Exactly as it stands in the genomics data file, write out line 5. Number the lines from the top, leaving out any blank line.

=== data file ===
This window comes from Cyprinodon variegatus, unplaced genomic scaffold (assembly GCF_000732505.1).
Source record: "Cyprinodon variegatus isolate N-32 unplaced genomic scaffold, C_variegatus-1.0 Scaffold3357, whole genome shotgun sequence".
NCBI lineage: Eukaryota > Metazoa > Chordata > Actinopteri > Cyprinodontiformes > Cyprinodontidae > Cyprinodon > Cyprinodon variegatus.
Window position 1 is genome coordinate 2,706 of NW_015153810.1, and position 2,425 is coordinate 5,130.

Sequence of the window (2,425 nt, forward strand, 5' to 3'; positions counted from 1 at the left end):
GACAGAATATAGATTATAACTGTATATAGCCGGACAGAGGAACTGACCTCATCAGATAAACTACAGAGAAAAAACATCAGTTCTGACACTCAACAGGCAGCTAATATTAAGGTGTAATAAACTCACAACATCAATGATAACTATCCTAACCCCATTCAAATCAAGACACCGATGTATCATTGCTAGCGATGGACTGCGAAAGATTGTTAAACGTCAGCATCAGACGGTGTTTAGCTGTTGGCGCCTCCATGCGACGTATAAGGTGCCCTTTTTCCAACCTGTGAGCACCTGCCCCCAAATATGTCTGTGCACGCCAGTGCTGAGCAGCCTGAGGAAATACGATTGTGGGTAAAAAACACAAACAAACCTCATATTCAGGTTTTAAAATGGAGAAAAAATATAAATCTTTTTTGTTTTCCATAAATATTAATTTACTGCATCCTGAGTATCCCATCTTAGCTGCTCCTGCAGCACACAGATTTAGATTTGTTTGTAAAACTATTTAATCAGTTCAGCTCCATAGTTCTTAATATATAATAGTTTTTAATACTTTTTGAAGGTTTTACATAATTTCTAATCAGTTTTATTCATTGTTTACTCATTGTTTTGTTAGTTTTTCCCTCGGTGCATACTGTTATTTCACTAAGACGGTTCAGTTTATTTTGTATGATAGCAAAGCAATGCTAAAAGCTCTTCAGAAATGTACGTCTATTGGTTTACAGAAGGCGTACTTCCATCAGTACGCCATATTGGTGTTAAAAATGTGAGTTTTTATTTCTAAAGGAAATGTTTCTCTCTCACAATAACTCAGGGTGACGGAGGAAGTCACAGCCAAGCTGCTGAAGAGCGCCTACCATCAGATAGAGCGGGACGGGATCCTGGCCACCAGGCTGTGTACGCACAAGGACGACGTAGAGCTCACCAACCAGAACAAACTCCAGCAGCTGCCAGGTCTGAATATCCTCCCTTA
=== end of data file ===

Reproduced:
Sequence of the window (2,425 nt, forward strand, 5' to 3'; positions counted from 1 at the left end):